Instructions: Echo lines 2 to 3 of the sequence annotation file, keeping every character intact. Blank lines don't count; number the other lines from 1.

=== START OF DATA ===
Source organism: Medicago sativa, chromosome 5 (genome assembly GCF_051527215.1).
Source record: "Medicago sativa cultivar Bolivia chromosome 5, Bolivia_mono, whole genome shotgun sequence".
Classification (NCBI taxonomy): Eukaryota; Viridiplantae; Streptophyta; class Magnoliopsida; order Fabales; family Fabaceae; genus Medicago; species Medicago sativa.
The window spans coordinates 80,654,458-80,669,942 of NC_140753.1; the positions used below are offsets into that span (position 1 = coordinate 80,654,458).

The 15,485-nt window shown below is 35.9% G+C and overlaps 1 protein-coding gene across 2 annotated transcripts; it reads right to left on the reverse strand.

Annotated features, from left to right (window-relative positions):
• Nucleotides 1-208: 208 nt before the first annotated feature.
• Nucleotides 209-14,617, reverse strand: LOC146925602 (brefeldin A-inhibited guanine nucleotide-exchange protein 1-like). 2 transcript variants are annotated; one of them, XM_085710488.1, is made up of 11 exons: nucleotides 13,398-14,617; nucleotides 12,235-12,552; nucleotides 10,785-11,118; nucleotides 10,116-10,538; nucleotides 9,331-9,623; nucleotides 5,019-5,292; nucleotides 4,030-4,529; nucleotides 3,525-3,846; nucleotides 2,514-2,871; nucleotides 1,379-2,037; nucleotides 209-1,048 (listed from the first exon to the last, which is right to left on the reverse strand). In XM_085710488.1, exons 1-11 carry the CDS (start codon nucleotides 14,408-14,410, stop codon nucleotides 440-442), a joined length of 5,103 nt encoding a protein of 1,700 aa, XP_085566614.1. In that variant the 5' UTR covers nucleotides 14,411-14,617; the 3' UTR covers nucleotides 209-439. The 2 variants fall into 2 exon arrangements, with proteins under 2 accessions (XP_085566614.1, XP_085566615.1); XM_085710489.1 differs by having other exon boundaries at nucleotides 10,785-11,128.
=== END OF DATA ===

Source record: "Medicago sativa cultivar Bolivia chromosome 5, Bolivia_mono, whole genome shotgun sequence".
Classification (NCBI taxonomy): Eukaryota; Viridiplantae; Streptophyta; class Magnoliopsida; order Fabales; family Fabaceae; genus Medicago; species Medicago sativa.